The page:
Vienna Waltz Season
By Bobbie Leigh
As with love affairs, beginnings are best when it comes to a Viennese ball. That’s because they begin with debutantes, stunningly ethereal in tiaras, elbow length white gloves, and billowing white ball gowns partnered by young men in princely white tie. The young couples waltz to the fast tempos of Strauss performing the most exacting counter-clockwise turns in unison and then show off their classical dance savvy in a mandatory French quadrille.
Important guests or friends of the host organization get to watch the opening ceremonies in a central ballroom. The rest observe the festivities on large TV screens. After the obligatory high-profile speeches, Thomas Schafer Elmayer, the third generation head of the legendary Elmayer Dancing School, proclaims “Alles Walzer,” that is, everybody dance, and suddenly the dance floor is crowded with couples waltzing –- this time clockwise — followed by everything from Strauss to Salsa.
The top billing during ball season, generally November to February, is the Opera Ball held on the Thursday before Ash Wednesday at the gilded, elegant Staatsoper, the Vienna State Opera House. Tickets cost 230 euro while a table for six is 960 euro. After the last opera performance, some 300 workers strike the sets and commandeer what must be every palm tree in the city to prepare for the spectacle which is usually broadcast on television
The second best and costing about 110 euro is the Coffee House Owners Ball. It’s no small affair, as there are some 800 Kaffeehauser. Unlike other capitals, Vienna maintains a distinct Baroque personality, especially in its 50 classic coffee houses where waiters still dress in black and the décor —wood floors, marble-topped tables –- is decidedly haute- unpretentious.
When it comes to the ball season, second best does not mean second rate. The Coffee House Owners ball — attended by 6,000 guests in 2010 — was held in the various chandeliered rooms of the sprawling, marbled Hofburg Palace. Even the court palace’s famous Spanish Riding School was carpeted and transformed into a bewitching ball scene. Six orchestras played while guests danced and wandered from one champagne and sea food bar to another. Officially, the Hofburg was the winter home of the Habsburgs but you can be sure that even they got lost in the jumble of rooms, stairways, secret entrances, and regal staircases fit for an emperor making his grand entrance.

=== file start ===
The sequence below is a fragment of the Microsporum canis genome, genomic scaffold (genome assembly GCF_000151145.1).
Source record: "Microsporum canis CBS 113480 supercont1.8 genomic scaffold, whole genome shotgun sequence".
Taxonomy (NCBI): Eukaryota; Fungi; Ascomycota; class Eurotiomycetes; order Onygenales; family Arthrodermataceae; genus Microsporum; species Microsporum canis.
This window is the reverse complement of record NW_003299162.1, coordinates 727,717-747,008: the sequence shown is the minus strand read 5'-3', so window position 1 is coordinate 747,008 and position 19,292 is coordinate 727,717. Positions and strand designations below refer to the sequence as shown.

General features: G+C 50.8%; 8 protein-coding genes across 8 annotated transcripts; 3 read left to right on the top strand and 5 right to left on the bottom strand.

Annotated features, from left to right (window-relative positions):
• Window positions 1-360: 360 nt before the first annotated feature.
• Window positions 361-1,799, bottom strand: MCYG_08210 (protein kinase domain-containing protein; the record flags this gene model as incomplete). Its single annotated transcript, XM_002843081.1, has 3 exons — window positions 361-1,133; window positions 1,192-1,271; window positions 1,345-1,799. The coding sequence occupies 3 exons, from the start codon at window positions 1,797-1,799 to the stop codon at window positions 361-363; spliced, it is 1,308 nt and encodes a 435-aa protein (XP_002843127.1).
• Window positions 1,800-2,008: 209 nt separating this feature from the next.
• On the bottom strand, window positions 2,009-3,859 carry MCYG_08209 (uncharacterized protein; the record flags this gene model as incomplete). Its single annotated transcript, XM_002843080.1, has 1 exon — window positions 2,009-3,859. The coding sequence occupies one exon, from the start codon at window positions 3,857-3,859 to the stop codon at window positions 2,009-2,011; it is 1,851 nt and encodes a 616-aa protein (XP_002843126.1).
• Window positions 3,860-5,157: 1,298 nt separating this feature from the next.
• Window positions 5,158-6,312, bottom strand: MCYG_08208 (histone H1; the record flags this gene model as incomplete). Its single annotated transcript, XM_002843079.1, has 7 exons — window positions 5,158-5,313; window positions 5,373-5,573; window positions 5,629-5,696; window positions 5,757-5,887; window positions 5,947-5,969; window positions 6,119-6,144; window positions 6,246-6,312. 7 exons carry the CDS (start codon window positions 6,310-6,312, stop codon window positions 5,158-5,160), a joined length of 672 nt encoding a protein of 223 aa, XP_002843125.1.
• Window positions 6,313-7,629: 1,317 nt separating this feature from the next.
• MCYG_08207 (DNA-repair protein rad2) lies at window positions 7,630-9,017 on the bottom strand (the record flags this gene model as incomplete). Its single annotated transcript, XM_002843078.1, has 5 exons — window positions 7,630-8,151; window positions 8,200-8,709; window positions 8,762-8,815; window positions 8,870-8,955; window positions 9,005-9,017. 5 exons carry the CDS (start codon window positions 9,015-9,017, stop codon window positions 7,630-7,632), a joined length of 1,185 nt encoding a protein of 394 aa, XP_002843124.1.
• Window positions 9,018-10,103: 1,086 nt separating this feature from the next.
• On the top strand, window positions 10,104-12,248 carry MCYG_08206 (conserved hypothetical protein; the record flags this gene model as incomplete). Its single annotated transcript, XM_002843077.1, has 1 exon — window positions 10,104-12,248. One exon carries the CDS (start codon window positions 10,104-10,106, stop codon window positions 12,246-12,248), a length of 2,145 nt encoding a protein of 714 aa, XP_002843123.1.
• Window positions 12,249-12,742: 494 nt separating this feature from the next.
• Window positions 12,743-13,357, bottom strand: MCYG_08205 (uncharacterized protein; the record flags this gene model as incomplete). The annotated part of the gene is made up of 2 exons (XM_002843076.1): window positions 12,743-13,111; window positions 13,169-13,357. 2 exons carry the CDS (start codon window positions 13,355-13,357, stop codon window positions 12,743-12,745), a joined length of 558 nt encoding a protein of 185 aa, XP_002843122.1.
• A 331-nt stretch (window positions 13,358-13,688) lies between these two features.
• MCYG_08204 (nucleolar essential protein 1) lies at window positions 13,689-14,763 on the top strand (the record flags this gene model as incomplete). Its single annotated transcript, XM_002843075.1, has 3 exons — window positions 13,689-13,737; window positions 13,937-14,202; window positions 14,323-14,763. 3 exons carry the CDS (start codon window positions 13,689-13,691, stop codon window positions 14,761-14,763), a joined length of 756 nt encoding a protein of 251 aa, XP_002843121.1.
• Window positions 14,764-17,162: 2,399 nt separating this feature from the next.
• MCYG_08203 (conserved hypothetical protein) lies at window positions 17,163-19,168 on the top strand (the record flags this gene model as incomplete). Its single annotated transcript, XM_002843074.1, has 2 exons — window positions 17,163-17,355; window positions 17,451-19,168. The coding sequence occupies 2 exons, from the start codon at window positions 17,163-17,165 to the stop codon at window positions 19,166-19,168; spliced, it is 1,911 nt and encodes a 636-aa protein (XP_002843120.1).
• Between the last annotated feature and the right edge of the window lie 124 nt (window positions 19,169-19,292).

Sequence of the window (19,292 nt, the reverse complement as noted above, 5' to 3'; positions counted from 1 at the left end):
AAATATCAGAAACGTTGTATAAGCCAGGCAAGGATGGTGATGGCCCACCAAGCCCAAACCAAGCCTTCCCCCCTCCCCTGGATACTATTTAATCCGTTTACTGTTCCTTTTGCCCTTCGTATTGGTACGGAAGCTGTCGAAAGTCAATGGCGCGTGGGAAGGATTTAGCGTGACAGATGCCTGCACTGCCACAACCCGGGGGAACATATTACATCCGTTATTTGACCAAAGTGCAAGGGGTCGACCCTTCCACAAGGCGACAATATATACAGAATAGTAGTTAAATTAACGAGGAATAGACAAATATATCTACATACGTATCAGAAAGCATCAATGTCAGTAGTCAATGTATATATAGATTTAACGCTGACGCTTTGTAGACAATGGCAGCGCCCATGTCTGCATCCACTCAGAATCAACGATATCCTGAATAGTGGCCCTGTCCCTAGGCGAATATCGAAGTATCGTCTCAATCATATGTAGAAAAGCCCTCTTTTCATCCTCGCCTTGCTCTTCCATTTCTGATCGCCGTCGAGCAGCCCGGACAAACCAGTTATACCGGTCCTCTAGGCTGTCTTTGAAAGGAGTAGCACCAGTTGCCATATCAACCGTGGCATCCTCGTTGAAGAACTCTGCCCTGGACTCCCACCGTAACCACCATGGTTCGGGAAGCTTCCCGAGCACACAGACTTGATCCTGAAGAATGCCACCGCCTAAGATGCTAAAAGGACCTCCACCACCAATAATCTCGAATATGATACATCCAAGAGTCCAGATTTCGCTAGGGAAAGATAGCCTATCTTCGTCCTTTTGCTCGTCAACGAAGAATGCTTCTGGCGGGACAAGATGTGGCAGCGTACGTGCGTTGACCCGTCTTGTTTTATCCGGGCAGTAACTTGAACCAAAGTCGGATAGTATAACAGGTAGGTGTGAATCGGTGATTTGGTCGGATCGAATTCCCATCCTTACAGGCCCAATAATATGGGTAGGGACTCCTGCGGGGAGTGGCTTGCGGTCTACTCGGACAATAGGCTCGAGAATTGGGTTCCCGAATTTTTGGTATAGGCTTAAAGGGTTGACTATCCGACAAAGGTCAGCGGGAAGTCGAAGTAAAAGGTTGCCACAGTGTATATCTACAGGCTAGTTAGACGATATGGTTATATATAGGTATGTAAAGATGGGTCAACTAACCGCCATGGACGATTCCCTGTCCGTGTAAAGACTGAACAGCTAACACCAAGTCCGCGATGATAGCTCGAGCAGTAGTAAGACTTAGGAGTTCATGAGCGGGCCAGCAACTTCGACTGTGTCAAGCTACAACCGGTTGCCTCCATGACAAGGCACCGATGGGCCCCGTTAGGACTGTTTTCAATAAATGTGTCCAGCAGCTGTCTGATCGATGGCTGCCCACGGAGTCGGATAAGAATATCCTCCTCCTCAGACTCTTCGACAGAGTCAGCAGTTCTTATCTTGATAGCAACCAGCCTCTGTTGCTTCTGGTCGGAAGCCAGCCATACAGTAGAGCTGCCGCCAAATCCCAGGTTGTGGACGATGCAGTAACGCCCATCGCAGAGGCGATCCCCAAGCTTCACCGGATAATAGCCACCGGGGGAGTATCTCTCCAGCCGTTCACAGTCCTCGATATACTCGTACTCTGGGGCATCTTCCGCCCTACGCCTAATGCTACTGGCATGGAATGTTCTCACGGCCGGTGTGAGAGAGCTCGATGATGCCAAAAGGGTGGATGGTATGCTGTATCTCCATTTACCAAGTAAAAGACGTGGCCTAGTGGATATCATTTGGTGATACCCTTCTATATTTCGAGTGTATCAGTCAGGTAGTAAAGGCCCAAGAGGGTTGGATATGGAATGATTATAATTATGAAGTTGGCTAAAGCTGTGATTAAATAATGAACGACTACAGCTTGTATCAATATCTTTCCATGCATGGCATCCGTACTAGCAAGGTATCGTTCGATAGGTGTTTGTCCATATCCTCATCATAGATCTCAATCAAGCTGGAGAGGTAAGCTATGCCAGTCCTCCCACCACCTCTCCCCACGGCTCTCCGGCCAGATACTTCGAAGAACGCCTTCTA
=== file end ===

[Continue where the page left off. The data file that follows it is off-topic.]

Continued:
Several balls raise funds for charity. The Vienna Refugee Ball whose patron is the city’s mayor helps to finance housing for refugees. The Life Ball, Europe’s largest AIDS charity event, held on July 17 at City Hall, is probably the most up-to-the-second glam event featuring top models, celebrities, and sexy drag queens.
If you’re thinking about going to a Viennese ball, check out the calendar at Ball Kalender and consult your closet. The dress code, strictly enforced, is to-the-floor gowns for women and white or black tie for men although military dress with medals seems to get by the censors. And of course, you will have much more fun if you brush up on your waltzing. One option is to sign up for private waltz lessons at the Elmayer Dancing School, right across from the Hofburg Palace.
But don’t be misled. The Viennese waltz is 60 beats per minute, a lot livelier than the British which is a mere 30. Keep in mind that one or two lessons are not necessarily confidence building as all the locals appear to have studied at one of the 30 dancing schools in the city for at least two years. The tradition goes back to the post-Napoleonic era when the French were still dancing the polka while the Viennese were studying and rehearsing intricate ball choreography. Even today, as H.L. Mencken once remarked, the waltz never goes out of fashion… it is always around the corner.
Contact the Austrian Tourist Office for more information.
BOBBIE LEIGH has written for many national publications including The Wall Street Journal, Travel & Leisure, and Departures. Currently she is a New York correspondent for Art & Antiques.